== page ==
Within the DES, ≈1.2 mm from the proximal stent margin, the baseline image (Figure 3C) was remarkable for a thick-capped fibroatheroma, minor plaque prolapse (p), and some luminal irregularity. The 15-month image from the same location (Figure 3D) again showed significant plaque growth and deeply embedded struts. At this location, the cap demonstrated evidence of rupture (red arrowhead), with the necrotic core apparently in communication with an irregular thrombus (magenta arrowhead) that occluded the lumen further.
This report illustrates a case of incomplete stent coverage of a necrotic-core plaque mass, despite adequate coverage of the angiographic stenosis. This has been termed by some as “longitudinal geographic miss” and is supported by studies utilizing quantitative angiography and intravascular ultrasound radiofrequency analysis,3 which consistently demonstrate the limitations of standard angiography to delineate the borders of the culprit plaque. In this case, incomplete coverage of the lipid-core lesion was likely associated with plaque progression leading to stent failure due to angiographic edge restenosis, which is reported to be the most common pattern of DES restenosis.4 Imaging with OFDI demonstrated that the mechanism of restenosis was progression of the necrotic core rather than neointimal hyperplasia.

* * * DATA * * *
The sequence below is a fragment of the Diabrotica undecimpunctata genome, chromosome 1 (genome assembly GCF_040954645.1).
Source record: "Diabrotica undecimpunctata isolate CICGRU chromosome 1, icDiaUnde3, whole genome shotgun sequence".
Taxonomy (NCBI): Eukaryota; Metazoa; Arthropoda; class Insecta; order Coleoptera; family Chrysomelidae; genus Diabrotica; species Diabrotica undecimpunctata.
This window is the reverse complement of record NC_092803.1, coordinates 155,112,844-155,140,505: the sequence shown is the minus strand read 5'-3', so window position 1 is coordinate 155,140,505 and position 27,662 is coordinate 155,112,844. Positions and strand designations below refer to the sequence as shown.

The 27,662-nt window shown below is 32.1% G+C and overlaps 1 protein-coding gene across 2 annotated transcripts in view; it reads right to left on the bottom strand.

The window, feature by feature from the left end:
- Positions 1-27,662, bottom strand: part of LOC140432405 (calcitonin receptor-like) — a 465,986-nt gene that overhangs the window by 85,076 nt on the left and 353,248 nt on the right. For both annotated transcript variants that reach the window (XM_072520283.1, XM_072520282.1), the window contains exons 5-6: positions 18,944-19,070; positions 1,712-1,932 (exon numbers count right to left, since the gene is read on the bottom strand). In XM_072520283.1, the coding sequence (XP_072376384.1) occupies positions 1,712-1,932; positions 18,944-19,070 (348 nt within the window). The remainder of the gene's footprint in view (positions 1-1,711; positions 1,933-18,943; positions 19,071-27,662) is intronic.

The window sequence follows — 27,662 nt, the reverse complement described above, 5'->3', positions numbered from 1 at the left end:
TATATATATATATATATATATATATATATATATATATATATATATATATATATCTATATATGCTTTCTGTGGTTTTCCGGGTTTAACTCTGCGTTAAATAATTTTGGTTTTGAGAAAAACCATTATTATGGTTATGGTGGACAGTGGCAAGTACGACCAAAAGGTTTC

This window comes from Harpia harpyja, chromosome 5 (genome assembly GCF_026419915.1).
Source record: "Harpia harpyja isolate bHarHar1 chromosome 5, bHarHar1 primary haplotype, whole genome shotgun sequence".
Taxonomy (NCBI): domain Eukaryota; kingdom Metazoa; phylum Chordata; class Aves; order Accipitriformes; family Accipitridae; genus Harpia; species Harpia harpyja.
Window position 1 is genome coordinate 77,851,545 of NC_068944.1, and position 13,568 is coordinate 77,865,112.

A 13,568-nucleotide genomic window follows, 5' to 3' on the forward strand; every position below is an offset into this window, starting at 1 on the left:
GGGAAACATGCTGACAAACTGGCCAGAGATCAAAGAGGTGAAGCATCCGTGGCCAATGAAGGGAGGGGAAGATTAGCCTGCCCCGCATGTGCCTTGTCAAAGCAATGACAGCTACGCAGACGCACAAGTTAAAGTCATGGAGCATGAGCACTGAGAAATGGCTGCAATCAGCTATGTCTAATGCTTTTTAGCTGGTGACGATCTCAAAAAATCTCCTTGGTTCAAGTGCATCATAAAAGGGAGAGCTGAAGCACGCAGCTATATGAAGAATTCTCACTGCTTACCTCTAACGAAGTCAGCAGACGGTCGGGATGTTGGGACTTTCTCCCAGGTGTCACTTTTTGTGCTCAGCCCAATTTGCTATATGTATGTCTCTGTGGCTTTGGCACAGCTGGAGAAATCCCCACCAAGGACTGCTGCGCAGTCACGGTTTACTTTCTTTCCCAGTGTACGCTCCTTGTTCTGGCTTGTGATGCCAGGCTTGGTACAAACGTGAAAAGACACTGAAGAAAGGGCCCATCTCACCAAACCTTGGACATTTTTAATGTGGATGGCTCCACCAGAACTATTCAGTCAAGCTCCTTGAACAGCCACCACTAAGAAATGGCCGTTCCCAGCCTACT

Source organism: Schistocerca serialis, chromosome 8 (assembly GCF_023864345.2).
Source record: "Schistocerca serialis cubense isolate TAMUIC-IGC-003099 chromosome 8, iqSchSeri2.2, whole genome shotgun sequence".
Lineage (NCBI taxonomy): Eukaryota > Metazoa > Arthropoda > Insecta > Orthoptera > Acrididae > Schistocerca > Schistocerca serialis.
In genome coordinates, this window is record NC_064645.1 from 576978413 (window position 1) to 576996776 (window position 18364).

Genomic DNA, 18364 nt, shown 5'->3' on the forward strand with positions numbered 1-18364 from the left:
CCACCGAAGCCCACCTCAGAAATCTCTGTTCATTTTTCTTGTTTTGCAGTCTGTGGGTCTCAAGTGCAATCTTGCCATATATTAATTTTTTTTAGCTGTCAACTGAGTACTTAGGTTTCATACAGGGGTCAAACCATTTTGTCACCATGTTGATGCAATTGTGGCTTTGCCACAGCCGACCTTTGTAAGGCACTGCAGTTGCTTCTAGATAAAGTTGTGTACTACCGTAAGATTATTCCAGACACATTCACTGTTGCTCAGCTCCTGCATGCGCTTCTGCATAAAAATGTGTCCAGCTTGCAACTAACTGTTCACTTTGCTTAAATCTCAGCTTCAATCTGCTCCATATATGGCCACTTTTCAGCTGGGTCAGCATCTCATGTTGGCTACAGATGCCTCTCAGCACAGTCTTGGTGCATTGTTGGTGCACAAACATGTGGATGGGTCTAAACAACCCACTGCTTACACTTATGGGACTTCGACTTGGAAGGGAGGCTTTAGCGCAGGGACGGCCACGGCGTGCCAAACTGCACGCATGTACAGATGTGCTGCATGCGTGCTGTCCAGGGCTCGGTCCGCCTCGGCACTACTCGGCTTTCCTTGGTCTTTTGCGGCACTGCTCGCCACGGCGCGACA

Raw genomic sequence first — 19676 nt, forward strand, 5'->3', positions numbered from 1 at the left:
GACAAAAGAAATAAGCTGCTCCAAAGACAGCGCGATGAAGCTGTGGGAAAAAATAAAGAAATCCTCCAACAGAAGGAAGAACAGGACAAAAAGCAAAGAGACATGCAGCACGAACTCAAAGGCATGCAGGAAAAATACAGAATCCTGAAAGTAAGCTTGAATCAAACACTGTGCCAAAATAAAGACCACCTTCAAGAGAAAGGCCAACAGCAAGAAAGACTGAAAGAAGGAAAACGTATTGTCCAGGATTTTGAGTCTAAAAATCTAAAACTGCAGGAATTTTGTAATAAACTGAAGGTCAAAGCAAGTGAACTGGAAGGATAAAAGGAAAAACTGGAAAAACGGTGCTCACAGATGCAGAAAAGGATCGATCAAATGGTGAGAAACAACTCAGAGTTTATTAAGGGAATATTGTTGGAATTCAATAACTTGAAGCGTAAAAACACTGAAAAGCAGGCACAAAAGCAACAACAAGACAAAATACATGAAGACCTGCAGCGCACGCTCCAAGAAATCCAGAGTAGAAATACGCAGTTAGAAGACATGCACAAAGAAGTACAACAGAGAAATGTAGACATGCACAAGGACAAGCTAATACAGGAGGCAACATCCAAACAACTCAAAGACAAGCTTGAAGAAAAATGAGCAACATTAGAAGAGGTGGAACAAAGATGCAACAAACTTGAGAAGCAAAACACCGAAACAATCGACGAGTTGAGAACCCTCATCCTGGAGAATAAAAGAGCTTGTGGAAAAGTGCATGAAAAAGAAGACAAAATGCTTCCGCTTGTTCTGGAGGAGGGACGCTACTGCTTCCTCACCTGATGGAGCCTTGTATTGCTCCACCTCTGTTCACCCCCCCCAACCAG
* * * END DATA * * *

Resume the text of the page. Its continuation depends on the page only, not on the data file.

Necrotic-core plaque rupture and thrombus formation months after stent implantation, either instent or at the edge of a stent placed over an incompletely covered lipid-core plaque, have been reported in rare autopsy cases but never before documented longitudinally in vivo. Clinically and angiographically indistinguishable from typical restenosis due to neointimal hyperplasia, stent failure due to necrotic-core plaque progression and rupture may occur in the setting of incomplete stent coverage of the plaque, may occur more frequently than previously recognized, and may be a precursor to stent thrombosis. The use of adjunct imaging modalities capable of performing plaque characterization, such as OFDI, at the time of percutaneous intervention could potentially optimize stent placement and minimize the risk of stent failure in selected cases; however, use of OFDI for this clinical application requires further study.
We thank Mireille Rosenberg, Judith Pendleton, and Patricia Baum for their invaluable assistance in this study.
Sources of Funding
This study was funded by the National Institutes of Health contract 5R01HL076398.
Clinical Trial Registration—URL: http://www.clinicaltrials.gov. Unique identifier: NCT00540761.
Drs Tearney and Bouma have received nonclinical research funding related to the development of OFDI technology from Terumo Corporation.